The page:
The largest moneylender in the State is to stop issuing loans here.
Provident is shutting down its sub-prime lending operations in this country and in the UK, where it is headquartered.
The doorstep lending operation has been losing money in both markets since before the pandemic.
But its losses grew hugely last year when it lost €87m, according to financial results also published on Monday.
Licensed moneylenders in Ireland typically charge more than 86pc. Some charge up to 288pc once collection charges are added in.
It is estimated that there are more than 380,000 customers of moneylenders in Ireland.
A note on the Irish website of Provident states that it has been operating here for a number of years but “the tough economic situation has resulted in us making the difficult decision to stop lending”.
From this week it will not be issuing any new loans. This includes new loans to existing customers.
It says that those who have already signed a loan agreement, will still get their loan.
Those who have not yet signed a loan agreement will not get a loan.
Authorised by the Central Bank here as a moneylender, Provident said those who have existing loans that are not yet paid off will continue to have an agent for the company deal with them.
It advises those who are struggling to make repayments to speak to its agent, or to contact Mabs, the Money Advice and Budgeting Service.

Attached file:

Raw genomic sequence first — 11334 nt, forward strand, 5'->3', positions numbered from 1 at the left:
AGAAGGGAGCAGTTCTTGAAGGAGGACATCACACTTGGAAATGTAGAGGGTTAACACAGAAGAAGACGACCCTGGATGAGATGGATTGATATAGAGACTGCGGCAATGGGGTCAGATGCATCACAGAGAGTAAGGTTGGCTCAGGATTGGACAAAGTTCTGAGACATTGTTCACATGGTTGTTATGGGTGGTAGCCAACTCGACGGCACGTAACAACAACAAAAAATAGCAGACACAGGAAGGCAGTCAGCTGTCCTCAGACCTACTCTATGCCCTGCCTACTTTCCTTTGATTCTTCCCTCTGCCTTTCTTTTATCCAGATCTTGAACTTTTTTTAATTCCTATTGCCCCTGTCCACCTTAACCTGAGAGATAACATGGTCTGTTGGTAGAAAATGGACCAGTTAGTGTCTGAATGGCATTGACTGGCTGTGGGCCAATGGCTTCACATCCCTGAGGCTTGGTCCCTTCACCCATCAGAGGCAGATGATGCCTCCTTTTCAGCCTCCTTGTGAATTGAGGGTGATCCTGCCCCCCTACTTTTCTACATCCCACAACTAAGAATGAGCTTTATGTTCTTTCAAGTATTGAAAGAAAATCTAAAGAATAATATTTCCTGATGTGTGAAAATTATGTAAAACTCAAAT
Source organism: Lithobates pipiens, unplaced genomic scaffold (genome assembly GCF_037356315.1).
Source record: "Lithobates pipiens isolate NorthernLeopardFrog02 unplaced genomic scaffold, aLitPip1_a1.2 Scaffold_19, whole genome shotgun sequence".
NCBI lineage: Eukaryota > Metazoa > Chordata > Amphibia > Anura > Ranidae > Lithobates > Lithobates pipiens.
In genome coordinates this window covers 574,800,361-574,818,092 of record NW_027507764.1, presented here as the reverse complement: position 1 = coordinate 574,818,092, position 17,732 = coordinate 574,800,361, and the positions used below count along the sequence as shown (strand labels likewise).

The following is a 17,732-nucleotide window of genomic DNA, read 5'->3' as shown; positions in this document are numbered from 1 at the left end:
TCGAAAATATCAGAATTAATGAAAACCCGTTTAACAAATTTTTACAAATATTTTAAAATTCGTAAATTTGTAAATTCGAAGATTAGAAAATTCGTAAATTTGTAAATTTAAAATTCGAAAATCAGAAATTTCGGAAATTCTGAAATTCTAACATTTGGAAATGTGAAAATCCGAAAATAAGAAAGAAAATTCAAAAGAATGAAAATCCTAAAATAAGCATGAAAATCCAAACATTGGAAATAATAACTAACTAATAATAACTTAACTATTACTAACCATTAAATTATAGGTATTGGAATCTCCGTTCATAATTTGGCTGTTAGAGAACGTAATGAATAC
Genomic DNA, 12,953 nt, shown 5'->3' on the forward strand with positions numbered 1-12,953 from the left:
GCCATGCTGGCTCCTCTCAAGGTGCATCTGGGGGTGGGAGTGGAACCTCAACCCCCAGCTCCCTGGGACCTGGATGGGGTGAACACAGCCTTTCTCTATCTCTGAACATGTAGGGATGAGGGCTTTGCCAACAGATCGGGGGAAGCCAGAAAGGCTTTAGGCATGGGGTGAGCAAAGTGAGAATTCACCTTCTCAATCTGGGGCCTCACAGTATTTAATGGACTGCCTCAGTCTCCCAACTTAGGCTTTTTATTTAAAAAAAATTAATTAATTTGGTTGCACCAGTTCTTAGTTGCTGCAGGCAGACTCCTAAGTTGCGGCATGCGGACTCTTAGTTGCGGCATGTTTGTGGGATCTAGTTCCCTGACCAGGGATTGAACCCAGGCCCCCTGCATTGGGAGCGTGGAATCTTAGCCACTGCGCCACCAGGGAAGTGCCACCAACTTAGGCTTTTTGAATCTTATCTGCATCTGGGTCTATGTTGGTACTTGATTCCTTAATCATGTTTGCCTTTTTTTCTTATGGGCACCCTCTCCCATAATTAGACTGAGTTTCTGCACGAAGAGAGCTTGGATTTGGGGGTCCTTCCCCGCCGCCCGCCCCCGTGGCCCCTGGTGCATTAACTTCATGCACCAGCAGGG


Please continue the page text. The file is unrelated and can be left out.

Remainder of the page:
Provident in the UK has faced a string of mis-selling claims.
In March, it wrote to its customers warning that its consumer credit division could collapse into administration because of the deluge of compensation claims.
According to the Irish website for Provident its interest rates, expressed in annual percentage rate terms, range from 157pc in this market to 187pc.
It says this means the cost of credit for every €100 borrowed ranges from €30 to €56.
In February an Oireachtas committee was told middle-income people are increasingly using moneylenders.
Traditionally, women with children in rented accommodation have been core customers for moneylending.
But more high-income people are now using moneylenders, with most of those who borrow from them in employment, the Oireachtas Finance Committee has been told.
Chair of the Credit Union Advisory Committee, Lorraine Corcoran, told the committee that moneylenders were moving into all sectors of society.
It was not just something associated with a “female with children in rented accommodation. It is creeping into other areas and other sections of society. We see it with ABC1s.”
ABC1 is a term used for a consumer from one of the three higher social and economic groups, which consist of people who have more education and better-paid jobs than those in other groups.
The committee was told by Fianna Fáil’s Jim O’Callaghan he hopes the Oireachtas enacts the Consumer Credit (Amendment) Bill 2018 that would cap what moneylenders can charge.
Members were told the use of doorstep lenders is hugely expensive.
A typical moneylender loan of €500, at a rate of 187pc, will cost €150 in interest payments. This means it will cost a total of €650 to pay back a €500 loan from a moneylender.
This compares with a credit union ‘It Makes Sense’ loan rate, which would have a cost of €16 on top of the original loan amount.
‘It Makes Sense’ is a low-cost scheme in participating credit unions for those on social welfare.